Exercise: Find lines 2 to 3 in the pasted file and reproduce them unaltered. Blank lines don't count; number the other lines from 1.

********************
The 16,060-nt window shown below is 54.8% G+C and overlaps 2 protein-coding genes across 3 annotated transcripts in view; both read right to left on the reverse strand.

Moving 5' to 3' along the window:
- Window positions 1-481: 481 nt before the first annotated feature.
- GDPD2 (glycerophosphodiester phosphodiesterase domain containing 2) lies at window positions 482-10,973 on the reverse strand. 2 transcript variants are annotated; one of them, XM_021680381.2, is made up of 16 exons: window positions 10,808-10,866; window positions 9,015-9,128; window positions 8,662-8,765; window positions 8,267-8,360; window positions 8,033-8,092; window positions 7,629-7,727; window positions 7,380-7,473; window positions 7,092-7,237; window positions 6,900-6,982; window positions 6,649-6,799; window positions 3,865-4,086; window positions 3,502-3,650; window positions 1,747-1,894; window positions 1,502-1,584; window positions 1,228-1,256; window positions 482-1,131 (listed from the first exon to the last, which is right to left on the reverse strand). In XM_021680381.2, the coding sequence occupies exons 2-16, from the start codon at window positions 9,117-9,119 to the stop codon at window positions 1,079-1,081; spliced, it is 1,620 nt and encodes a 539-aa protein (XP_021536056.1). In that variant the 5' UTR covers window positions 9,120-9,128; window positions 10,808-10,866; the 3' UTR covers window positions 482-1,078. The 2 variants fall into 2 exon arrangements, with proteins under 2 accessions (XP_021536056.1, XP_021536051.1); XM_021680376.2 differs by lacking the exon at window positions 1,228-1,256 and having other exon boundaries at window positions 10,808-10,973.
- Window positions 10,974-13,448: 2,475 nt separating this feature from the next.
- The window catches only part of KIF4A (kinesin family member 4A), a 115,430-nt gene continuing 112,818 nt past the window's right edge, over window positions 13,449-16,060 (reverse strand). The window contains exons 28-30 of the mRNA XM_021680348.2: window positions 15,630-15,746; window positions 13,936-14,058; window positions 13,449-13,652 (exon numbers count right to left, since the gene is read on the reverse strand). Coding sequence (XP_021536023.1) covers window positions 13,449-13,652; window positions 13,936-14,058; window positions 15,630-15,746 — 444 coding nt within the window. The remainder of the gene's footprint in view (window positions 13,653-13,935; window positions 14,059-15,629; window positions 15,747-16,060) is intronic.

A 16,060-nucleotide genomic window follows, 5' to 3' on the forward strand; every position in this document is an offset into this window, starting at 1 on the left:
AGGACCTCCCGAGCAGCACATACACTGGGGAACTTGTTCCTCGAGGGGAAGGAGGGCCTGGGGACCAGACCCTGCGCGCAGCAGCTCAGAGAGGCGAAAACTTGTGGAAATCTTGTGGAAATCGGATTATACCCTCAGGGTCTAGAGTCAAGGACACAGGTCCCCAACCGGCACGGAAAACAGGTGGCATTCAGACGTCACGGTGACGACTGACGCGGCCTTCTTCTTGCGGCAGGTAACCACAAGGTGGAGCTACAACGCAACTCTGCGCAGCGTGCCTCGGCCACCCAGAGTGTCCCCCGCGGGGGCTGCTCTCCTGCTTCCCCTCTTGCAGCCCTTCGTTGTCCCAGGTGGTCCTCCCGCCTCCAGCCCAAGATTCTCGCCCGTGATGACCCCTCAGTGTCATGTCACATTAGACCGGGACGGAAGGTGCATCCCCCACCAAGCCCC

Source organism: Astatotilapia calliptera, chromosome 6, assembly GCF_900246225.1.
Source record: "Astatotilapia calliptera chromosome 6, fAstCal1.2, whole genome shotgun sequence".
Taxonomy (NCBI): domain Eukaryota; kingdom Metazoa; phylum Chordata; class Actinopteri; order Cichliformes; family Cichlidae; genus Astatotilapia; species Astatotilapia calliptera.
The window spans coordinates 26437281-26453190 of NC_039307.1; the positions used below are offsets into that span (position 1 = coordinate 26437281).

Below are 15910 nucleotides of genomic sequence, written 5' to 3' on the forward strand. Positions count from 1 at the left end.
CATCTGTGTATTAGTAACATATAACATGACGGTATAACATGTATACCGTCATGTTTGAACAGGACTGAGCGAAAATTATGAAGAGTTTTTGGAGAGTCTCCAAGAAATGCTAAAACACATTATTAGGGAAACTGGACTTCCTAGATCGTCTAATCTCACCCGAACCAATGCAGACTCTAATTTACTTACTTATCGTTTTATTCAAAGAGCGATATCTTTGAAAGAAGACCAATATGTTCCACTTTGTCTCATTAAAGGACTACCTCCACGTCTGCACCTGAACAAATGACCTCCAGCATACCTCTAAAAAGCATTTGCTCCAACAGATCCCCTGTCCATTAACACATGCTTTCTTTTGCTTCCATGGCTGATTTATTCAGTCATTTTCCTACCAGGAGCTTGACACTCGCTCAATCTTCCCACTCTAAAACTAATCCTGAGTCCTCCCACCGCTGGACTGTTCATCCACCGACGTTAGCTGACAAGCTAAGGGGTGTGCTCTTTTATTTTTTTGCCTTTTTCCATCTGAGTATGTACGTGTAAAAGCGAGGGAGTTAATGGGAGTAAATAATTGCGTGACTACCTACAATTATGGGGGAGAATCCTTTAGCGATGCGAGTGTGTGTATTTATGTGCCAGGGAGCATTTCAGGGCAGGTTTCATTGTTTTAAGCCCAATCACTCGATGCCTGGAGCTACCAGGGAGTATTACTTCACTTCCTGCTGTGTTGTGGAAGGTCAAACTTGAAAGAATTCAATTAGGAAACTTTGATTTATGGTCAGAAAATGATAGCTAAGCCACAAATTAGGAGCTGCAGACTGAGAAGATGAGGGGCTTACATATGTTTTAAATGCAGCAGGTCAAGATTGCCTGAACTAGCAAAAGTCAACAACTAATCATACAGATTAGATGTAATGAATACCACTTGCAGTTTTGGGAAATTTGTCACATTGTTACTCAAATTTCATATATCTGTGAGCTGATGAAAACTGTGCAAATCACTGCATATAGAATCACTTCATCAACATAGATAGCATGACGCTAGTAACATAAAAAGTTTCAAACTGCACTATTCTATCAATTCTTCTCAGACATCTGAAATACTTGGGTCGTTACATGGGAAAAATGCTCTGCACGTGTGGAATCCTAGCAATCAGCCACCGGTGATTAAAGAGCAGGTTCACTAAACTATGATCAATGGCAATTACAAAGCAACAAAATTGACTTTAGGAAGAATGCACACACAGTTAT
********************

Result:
Moving 5' to 3' along the window:
- Window positions 1-481: 481 nt before the first annotated feature.